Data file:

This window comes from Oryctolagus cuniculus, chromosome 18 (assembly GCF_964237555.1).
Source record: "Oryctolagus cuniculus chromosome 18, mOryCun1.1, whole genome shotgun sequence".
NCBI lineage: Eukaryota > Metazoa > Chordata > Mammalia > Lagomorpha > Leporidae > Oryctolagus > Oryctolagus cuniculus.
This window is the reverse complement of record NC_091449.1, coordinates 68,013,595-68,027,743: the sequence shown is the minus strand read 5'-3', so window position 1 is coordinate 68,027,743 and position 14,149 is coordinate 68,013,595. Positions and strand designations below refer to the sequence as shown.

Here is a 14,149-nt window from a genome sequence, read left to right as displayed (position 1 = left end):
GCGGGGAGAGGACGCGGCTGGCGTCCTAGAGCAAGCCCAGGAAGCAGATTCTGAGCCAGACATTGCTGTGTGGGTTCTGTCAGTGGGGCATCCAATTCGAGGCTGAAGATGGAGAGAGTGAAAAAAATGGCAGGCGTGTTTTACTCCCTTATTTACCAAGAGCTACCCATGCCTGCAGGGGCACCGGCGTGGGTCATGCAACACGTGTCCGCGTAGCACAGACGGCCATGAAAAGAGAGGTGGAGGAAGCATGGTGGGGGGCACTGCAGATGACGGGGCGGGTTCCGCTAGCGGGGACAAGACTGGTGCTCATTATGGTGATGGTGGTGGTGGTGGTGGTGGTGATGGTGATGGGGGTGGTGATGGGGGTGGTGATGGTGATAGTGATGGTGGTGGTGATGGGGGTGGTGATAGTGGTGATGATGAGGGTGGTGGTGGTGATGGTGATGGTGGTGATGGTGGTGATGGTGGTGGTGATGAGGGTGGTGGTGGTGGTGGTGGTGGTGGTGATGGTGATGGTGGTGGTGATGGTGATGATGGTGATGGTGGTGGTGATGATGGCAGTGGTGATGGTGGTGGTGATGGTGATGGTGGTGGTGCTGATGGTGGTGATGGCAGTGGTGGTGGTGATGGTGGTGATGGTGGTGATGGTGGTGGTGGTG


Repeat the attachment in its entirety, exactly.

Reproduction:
This window comes from Oryctolagus cuniculus, chromosome 18 (assembly GCF_964237555.1).
Source record: "Oryctolagus cuniculus chromosome 18, mOryCun1.1, whole genome shotgun sequence".
NCBI lineage: Eukaryota > Metazoa > Chordata > Mammalia > Lagomorpha > Leporidae > Oryctolagus > Oryctolagus cuniculus.
This window is the reverse complement of record NC_091449.1, coordinates 68,013,595-68,027,743: the sequence shown is the minus strand read 5'-3', so window position 1 is coordinate 68,027,743 and position 14,149 is coordinate 68,013,595. Positions and strand designations below refer to the sequence as shown.

Here is a 14,149-nt window from a genome sequence, read left to right as displayed (position 1 = left end):
GCGGGGAGAGGACGCGGCTGGCGTCCTAGAGCAAGCCCAGGAAGCAGATTCTGAGCCAGACATTGCTGTGTGGGTTCTGTCAGTGGGGCATCCAATTCGAGGCTGAAGATGGAGAGAGTGAAAAAAATGGCAGGCGTGTTTTACTCCCTTATTTACCAAGAGCTACCCATGCCTGCAGGGGCACCGGCGTGGGTCATGCAACACGTGTCCGCGTAGCACAGACGGCCATGAAAAGAGAGGTGGAGGAAGCATGGTGGGGGGCACTGCAGATGACGGGGCGGGTTCCGCTAGCGGGGACAAGACTGGTGCTCATTATGGTGATGGTGGTGGTGGTGGTGGTGGTGATGGTGATGGGGGTGGTGATGGGGGTGGTGATGGTGATAGTGATGGTGGTGGTGATGGGGGTGGTGATAGTGGTGATGATGAGGGTGGTGGTGGTGATGGTGATGGTGGTGATGGTGGTGATGGTGGTGGTGATGAGGGTGGTGGTGGTGGTGGTGGTGGTGGTGATGGTGATGGTGGTGGTGATGGTGATGATGGTGATGGTGGTGGTGATGATGGCAGTGGTGATGGTGGTGGTGATGGTGATGGTGGTGGTGCTGATGGTGGTGATGGCAGTGGTGGTGGTGATGGTGGTGATGGTGGTGATGGTGGTGGTGGTG